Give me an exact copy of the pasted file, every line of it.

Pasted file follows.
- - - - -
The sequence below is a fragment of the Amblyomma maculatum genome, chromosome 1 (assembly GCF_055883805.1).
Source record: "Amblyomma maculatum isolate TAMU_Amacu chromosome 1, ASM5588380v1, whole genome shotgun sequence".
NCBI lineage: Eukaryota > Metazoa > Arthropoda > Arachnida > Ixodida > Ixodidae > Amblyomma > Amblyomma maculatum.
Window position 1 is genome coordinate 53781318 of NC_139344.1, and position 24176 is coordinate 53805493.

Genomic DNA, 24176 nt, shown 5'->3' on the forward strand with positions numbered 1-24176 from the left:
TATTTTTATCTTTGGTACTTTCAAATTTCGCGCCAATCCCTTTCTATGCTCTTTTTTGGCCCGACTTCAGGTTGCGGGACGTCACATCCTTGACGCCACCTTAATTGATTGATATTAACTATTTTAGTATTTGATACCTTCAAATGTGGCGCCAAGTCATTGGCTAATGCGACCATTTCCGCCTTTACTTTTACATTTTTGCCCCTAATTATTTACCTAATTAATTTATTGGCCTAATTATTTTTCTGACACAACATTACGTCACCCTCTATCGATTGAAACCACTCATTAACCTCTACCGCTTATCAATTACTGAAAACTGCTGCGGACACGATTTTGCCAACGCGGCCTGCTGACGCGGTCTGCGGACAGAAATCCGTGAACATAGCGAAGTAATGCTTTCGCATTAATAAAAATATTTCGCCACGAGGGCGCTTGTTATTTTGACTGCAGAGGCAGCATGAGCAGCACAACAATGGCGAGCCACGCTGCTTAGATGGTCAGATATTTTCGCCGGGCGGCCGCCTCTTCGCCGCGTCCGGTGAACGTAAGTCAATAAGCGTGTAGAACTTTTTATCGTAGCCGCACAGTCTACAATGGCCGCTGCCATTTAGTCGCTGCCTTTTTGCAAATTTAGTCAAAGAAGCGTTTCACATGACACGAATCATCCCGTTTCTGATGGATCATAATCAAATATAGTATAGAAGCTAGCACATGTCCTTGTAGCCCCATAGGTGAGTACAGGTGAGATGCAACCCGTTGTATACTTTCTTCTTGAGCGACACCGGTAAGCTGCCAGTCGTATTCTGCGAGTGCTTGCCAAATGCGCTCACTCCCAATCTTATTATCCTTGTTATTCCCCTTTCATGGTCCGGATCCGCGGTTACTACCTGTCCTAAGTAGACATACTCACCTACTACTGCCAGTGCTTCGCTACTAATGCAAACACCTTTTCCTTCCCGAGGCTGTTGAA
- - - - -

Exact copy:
The sequence below is a fragment of the Amblyomma maculatum genome, chromosome 1 (assembly GCF_055883805.1).
Source record: "Amblyomma maculatum isolate TAMU_Amacu chromosome 1, ASM5588380v1, whole genome shotgun sequence".
NCBI lineage: Eukaryota > Metazoa > Arthropoda > Arachnida > Ixodida > Ixodidae > Amblyomma > Amblyomma maculatum.
Window position 1 is genome coordinate 53781318 of NC_139344.1, and position 24176 is coordinate 53805493.

Genomic DNA, 24176 nt, shown 5'->3' on the forward strand with positions numbered 1-24176 from the left:
TATTTTTATCTTTGGTACTTTCAAATTTCGCGCCAATCCCTTTCTATGCTCTTTTTTGGCCCGACTTCAGGTTGCGGGACGTCACATCCTTGACGCCACCTTAATTGATTGATATTAACTATTTTAGTATTTGATACCTTCAAATGTGGCGCCAAGTCATTGGCTAATGCGACCATTTCCGCCTTTACTTTTACATTTTTGCCCCTAATTATTTACCTAATTAATTTATTGGCCTAATTATTTTTCTGACACAACATTACGTCACCCTCTATCGATTGAAACCACTCATTAACCTCTACCGCTTATCAATTACTGAAAACTGCTGCGGACACGATTTTGCCAACGCGGCCTGCTGACGCGGTCTGCGGACAGAAATCCGTGAACATAGCGAAGTAATGCTTTCGCATTAATAAAAATATTTCGCCACGAGGGCGCTTGTTATTTTGACTGCAGAGGCAGCATGAGCAGCACAACAATGGCGAGCCACGCTGCTTAGATGGTCAGATATTTTCGCCGGGCGGCCGCCTCTTCGCCGCGTCCGGTGAACGTAAGTCAATAAGCGTGTAGAACTTTTTATCGTAGCCGCACAGTCTACAATGGCCGCTGCCATTTAGTCGCTGCCTTTTTGCAAATTTAGTCAAAGAAGCGTTTCACATGACACGAATCATCCCGTTTCTGATGGATCATAATCAAATATAGTATAGAAGCTAGCACATGTCCTTGTAGCCCCATAGGTGAGTACAGGTGAGATGCAACCCGTTGTATACTTTCTTCTTGAGCGACACCGGTAAGCTGCCAGTCGTATTCTGCGAGTGCTTGCCAAATGCGCTCACTCCCAATCTTATTATCCTTGTTATTCCCCTTTCATGGTCCGGATCCGCGGTTACTACCTGTCCTAAGTAGACATACTCACCTACTACTGCCAGTGCTTCGCTACTAATGCAAACACCTTTTCCTTCCCGAGGCTGTTGAA